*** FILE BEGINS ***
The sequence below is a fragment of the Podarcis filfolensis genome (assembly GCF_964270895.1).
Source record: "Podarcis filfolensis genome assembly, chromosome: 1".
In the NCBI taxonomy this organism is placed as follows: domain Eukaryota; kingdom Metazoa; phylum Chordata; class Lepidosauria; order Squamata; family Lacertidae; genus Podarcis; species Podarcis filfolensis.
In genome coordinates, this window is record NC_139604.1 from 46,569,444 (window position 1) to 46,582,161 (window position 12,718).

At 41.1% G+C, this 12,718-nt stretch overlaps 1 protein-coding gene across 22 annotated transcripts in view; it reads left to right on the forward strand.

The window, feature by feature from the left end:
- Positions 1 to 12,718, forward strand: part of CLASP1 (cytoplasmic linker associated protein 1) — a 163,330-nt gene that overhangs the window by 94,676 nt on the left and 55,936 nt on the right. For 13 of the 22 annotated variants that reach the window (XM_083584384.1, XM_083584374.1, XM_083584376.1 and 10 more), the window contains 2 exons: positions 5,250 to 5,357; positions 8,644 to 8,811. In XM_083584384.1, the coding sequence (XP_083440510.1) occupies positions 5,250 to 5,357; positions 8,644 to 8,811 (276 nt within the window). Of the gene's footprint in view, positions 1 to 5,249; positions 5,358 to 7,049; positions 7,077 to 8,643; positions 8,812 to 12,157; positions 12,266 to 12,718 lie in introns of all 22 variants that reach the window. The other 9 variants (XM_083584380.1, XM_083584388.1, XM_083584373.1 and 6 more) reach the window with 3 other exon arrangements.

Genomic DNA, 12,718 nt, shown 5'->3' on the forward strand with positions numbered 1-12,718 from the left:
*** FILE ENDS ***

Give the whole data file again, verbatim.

The sequence below is a fragment of the Podarcis filfolensis genome (assembly GCF_964270895.1).
Source record: "Podarcis filfolensis genome assembly, chromosome: 1".
In the NCBI taxonomy this organism is placed as follows: domain Eukaryota; kingdom Metazoa; phylum Chordata; class Lepidosauria; order Squamata; family Lacertidae; genus Podarcis; species Podarcis filfolensis.
In genome coordinates, this window is record NC_139604.1 from 46,569,444 (window position 1) to 46,582,161 (window position 12,718).

At 41.1% G+C, this 12,718-nt stretch overlaps 1 protein-coding gene across 22 annotated transcripts in view; it reads left to right on the forward strand.

The window, feature by feature from the left end:
- Positions 1 to 12,718, forward strand: part of CLASP1 (cytoplasmic linker associated protein 1) — a 163,330-nt gene that overhangs the window by 94,676 nt on the left and 55,936 nt on the right. For 13 of the 22 annotated variants that reach the window (XM_083584384.1, XM_083584374.1, XM_083584376.1 and 10 more), the window contains 2 exons: positions 5,250 to 5,357; positions 8,644 to 8,811. In XM_083584384.1, the coding sequence (XP_083440510.1) occupies positions 5,250 to 5,357; positions 8,644 to 8,811 (276 nt within the window). Of the gene's footprint in view, positions 1 to 5,249; positions 5,358 to 7,049; positions 7,077 to 8,643; positions 8,812 to 12,157; positions 12,266 to 12,718 lie in introns of all 22 variants that reach the window. The other 9 variants (XM_083584380.1, XM_083584388.1, XM_083584373.1 and 6 more) reach the window with 3 other exon arrangements.

Genomic DNA, 12,718 nt, shown 5'->3' on the forward strand with positions numbered 1-12,718 from the left: